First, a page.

China and international development: eight things to read in February

25 February 2019
Insight
Street view of Dali City, Yunnan, People's Republic of China with installed solar panels, 2015. Photo: Asian Development Bank CC BY-NC-ND 2.0

Welcome to the first China resources round-up of 2019, covering China’s developing country status, its projected economic slowdown, the ‘middle-income trap’, and the environmental impacts of China’s economic growth.

China’s status as ‘developing country’ and major borrower

China is the second largest economy in the world. Taking purchasing power parity (a measure used to account for price variations between countries) into account, China is actually the world’s largest economy, ahead of the United States.

And yet by income per capita, China remains an upper-middle-income country according to the World Bank’s classification. It also chose ‘developing country’ status for itself when joining the World Trade Organization in 2001, thus facing weaker obligations and longer timeframes for implementing agreements.

While this made sense in 2001, this article questions whether ‘developing country’ status still works for China and other countries in a similar situation, like South Korea and Qatar.

China also remains one of the biggest borrowers from the World Bank, while also being an aid donor and one of the biggest lenders. This policy paper by the Centre for Global Development highlights how China has borrowed more than US$7.8 billion since 2016, when it reached an income per capita above US$6,895, the Bank’s threshold separating countries that can borrow from those that cannot. Surpassing this threshold does not mean countries stop borrowing immediately – it only triggers the start of a long process, which in the long term make the country unable to borrow from the Bank.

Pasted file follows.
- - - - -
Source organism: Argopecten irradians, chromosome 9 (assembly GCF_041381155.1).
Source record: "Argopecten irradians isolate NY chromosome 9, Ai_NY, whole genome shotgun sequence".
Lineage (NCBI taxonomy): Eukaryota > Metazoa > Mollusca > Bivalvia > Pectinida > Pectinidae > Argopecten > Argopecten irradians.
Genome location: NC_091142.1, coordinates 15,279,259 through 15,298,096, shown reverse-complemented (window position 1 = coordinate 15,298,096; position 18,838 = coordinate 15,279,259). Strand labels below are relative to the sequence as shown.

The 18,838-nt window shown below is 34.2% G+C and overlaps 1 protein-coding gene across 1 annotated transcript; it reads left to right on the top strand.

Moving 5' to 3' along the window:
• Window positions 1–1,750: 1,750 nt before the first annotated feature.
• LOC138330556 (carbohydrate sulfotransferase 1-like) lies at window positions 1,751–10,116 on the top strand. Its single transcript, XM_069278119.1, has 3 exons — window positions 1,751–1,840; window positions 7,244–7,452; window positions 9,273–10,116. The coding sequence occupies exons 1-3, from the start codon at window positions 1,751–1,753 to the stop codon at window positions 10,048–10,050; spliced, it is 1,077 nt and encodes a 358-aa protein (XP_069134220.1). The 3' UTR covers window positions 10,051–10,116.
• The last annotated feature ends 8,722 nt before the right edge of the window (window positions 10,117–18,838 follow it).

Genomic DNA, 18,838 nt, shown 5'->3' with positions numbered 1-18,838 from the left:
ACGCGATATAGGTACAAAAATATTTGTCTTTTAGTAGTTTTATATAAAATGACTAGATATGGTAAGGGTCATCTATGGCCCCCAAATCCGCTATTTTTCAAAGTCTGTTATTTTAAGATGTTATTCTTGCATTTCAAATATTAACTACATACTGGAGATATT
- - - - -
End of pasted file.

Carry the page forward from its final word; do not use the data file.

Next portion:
Much of China’s borrowing has gone into global public goods and capacity-building initiatives – the areas flagged for countries that have passed the income threshold. But significant elements of the Bank’s engagement in China do not fall under these areas.

A recent Devex interview gives a different perspective. Former World Bank China country director Yukon Huang highlights that the World Bank can lend at low rates because it also lends to financially strong middle-income economies, such as China. In this sense, he says, lending to China is necessary for the World Bank to function the way it does.

Beyond debates on China’s supposed economic decline

The debate on China’s economic growth, recent slowdown and projected decline is alive and well. Recent pieces by the Financial Times’ Martin Wolf and Arvind Subramanian, as well as the Australian National University on the East Asia Forum – like many before them – claim that the current course of the Chinese economy is unsustainable and forecast its imminent collapse.

Paul Krugman’s approach shows a greater self-awareness. He argues in the New York Times that while signs do point to a coming crisis, time and again such predictions (including those by Krugman himself) have proven wrong. This is not to say that a crisis will never happen, but that it will be difficult to predict with precision.